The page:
About Rehtaeh

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Who was Rehtaeh?

Rehtaeh Anne Parsons was born to Leah Parsons and Glen Canning on December 9, 1995, in Halifax, Nova Scotia. Their beloved daughter left this world on April 7, 2013, at the age of 17. In addition to her parents, she left behind two darling sisters, Temyson and Teaghan, who both live in Cole Harbour, Nova Scotia with Leah. Rehtaeh (often called ‘Rae’ by her family and by those close to her) was a free spirit and thinker. A ‘straight A’ student for most of her life, she liked science, biology, history, the arts, and learning about life. She was a passionate painter who found beauty in things other overlooked. Rehtaeh was known for her love of animals and expressed a deep sense of love, devotion, and empathy to animals in need. A compassionate heart, Rae felt for those less fortunate and never wanted to hurt others. Those who knew her were proud to call her daughter, sister, niece, cousin, and friend.

Rehtaeh’s Story

Rehtaeh’s life was forever changed one dreaded night in November 2011. During a weekend, Rehtaeh joined a girlfriend for a sleepover. The friend suggested they visit some people she knew, two teenage boys who live close by and also went to their high school. They walked over and hung out with them for a bit when two other boys arrived. Someone produced a bottle of vodka and passed it around for everyone to share, including Rehtaeh who drank as well. As was common with many young people not experienced with alcohol, Rehtaeh, at 15 years of age, was not a good judge of the effects and it wasn’t long before intoxication took over. She quickly became disoriented and described the night afterwards as a blur. During that night she was raped by four boys. One of those boys took a photo of her being raped and distributed the photo to members of Rehtaeh’s school and her community. The photo distributed showed Rehtaeh with her head out the window throwing up while one of the four boys, naked from the waist down, was pressed into her from behind. In the photo, the boy raping Rehtaeh posed and gave a thumbs up.

The photo quickly went viral and Rae, a victim of rape, suddenly became shunned by almost everyone she knew. She was constantly harassed and bullied on Facebook and via text. The harassment become so bad that she had to move out of her own community to try to start anew in Halifax. She struggled emotionally with depression and anger. She had thoughts of suicide and fearing for her own life, placed herself in the local hospital in an attempt to get help. Rehtaeh stayed in the hospital for 6 weeks. She eventually moved back to her community but continued to be victimized still – long after the initial rape.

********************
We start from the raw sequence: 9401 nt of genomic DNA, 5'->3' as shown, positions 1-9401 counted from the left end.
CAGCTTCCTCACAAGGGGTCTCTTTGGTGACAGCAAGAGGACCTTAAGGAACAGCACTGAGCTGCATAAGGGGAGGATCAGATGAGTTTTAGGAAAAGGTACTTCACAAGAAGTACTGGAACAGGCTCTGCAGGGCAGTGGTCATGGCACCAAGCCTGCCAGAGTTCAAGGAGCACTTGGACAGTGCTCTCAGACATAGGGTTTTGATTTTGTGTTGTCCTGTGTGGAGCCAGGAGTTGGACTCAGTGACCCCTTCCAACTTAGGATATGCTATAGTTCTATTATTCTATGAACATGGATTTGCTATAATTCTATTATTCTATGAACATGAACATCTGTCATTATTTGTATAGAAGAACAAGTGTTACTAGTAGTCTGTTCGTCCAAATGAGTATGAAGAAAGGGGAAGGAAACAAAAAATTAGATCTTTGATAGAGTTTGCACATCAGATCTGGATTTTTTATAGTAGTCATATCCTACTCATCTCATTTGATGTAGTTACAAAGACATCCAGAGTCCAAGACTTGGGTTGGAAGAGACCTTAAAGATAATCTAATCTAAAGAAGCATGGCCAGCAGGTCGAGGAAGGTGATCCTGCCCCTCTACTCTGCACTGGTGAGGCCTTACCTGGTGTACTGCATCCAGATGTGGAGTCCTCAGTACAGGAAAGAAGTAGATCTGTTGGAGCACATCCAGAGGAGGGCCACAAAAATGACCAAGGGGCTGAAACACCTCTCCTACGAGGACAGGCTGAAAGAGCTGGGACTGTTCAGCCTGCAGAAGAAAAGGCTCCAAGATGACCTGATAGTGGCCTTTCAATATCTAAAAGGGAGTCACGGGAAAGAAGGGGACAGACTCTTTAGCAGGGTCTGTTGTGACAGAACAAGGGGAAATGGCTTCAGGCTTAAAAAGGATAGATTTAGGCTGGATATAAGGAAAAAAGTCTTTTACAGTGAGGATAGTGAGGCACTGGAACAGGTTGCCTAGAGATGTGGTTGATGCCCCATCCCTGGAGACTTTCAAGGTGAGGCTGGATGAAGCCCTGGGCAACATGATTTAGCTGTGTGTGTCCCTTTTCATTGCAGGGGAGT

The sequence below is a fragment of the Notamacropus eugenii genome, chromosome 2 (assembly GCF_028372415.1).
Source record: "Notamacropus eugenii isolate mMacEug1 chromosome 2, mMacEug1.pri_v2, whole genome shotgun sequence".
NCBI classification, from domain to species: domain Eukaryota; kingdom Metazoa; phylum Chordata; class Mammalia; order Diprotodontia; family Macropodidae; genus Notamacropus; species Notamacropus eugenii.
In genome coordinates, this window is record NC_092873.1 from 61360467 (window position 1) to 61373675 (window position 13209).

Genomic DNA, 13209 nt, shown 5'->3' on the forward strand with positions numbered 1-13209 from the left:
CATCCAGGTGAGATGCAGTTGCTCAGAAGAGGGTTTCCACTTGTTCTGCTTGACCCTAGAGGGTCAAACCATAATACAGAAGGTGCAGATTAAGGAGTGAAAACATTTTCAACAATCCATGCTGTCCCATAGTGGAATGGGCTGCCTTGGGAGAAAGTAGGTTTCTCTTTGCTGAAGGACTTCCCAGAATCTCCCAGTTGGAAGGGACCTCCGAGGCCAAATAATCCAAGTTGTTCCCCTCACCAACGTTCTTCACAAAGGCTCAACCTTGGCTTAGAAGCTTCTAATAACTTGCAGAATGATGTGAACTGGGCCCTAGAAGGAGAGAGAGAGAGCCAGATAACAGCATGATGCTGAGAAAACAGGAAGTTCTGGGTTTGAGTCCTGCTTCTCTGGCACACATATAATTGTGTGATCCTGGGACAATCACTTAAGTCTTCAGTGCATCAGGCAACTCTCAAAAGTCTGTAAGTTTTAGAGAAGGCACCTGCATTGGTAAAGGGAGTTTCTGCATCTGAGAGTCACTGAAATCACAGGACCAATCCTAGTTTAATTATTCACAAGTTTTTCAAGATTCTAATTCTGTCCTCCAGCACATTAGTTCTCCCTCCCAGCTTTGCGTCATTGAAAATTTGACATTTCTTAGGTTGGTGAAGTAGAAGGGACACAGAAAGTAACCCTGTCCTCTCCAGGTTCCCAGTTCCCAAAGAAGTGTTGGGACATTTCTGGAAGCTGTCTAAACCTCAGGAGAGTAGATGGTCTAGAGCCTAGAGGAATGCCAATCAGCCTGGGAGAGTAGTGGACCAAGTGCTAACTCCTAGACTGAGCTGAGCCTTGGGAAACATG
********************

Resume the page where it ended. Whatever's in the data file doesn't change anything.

In August of 2012, approximately 9 months after the night Rae was raped, local police concluded their investigation and indicated to Rae and her parents there was a lack of evidence and that they would not be pressing charges against any of the four boys. During the initial investigation, none of the four boys were interviewed nor were any of their cell phones seized for evidence. Rehtaeh’s parents were also, at the time, advised that the distribution of the photo taken by one of the four boys was a ‘community matter’.

Rehtaeh continued to be a victim of harassment and cyberbullying and began to use drugs and self-harm as a way to cope. Rae, who had previously held a passion for learning and academics now couldn’t bring herself to attend school regularly. She tried counselling on many occasions and would sometimes would have small wins. However, the least setback would revert her into feelings of despair and hopelessness. In the end, the pain of both the rape, and her disappointment in others she thought she could count on, was simply too much.

Rehtaeh took her own life on April 4, 2013. She succumbed to her inflictions and died two days later in hospital with her loved ones by her side. She was 17 years old.

Following her wishes, Rae’s parents went on to donate her organs to others in the hopes of saving a life. Rehtaeh saved two directly and made a difference in the lives of several others with the gift of herself.

Directly following Rehtaeh’s death her parents used social media to go public with her story drawing attention both nationally and internationally. The public outcry and pressure that followed contributed to the re-opening of Rehtaeh’s case in May of 2012. In August of 2013, two of the four boys participating in the rape of Rehtaeh were charged; one with the creation and distribution of child pornography and one with distribution of child pornography. No other charges were laid. The two boys charged are now adults; however, because their crime occurred when they were youths, their names are are not able to be revealed in adherence with the Youth Offenders Act of Canada.

The first male charged received a conditional discharge for the production of child pornography. The second male received a one year probation sentence for the distribution of child pornography.

There were no sex assault charges laid.